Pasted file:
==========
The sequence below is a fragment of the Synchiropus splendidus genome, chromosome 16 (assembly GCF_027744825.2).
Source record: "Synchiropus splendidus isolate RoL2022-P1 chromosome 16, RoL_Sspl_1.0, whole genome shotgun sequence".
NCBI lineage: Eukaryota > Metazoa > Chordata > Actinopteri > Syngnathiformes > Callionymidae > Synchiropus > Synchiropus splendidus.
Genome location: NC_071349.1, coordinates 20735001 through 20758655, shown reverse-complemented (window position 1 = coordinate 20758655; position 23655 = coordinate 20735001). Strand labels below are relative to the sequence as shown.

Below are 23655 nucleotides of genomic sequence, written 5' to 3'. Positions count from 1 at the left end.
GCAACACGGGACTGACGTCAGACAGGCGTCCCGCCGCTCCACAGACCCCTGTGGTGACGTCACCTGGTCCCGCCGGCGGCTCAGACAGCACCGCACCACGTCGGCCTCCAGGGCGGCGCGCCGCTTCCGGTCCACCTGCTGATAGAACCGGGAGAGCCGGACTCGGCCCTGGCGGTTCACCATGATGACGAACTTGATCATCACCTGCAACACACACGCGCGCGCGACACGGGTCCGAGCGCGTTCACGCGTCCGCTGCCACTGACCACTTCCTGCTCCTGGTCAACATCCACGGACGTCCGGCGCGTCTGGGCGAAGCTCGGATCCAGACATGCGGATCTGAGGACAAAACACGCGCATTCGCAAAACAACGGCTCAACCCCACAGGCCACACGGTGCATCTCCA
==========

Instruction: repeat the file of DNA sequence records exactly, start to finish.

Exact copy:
The sequence below is a fragment of the Synchiropus splendidus genome, chromosome 16 (assembly GCF_027744825.2).
Source record: "Synchiropus splendidus isolate RoL2022-P1 chromosome 16, RoL_Sspl_1.0, whole genome shotgun sequence".
NCBI lineage: Eukaryota > Metazoa > Chordata > Actinopteri > Syngnathiformes > Callionymidae > Synchiropus > Synchiropus splendidus.
Genome location: NC_071349.1, coordinates 20735001 through 20758655, shown reverse-complemented (window position 1 = coordinate 20758655; position 23655 = coordinate 20735001). Strand labels below are relative to the sequence as shown.

Below are 23655 nucleotides of genomic sequence, written 5' to 3'. Positions count from 1 at the left end.
GCAACACGGGACTGACGTCAGACAGGCGTCCCGCCGCTCCACAGACCCCTGTGGTGACGTCACCTGGTCCCGCCGGCGGCTCAGACAGCACCGCACCACGTCGGCCTCCAGGGCGGCGCGCCGCTTCCGGTCCACCTGCTGATAGAACCGGGAGAGCCGGACTCGGCCCTGGCGGTTCACCATGATGACGAACTTGATCATCACCTGCAACACACACGCGCGCGCGACACGGGTCCGAGCGCGTTCACGCGTCCGCTGCCACTGACCACTTCCTGCTCCTGGTCAACATCCACGGACGTCCGGCGCGTCTGGGCGAAGCTCGGATCCAGACATGCGGATCTGAGGACAAAACACGCGCATTCGCAAAACAACGGCTCAACCCCACAGGCCACACGGTGCATCTCCA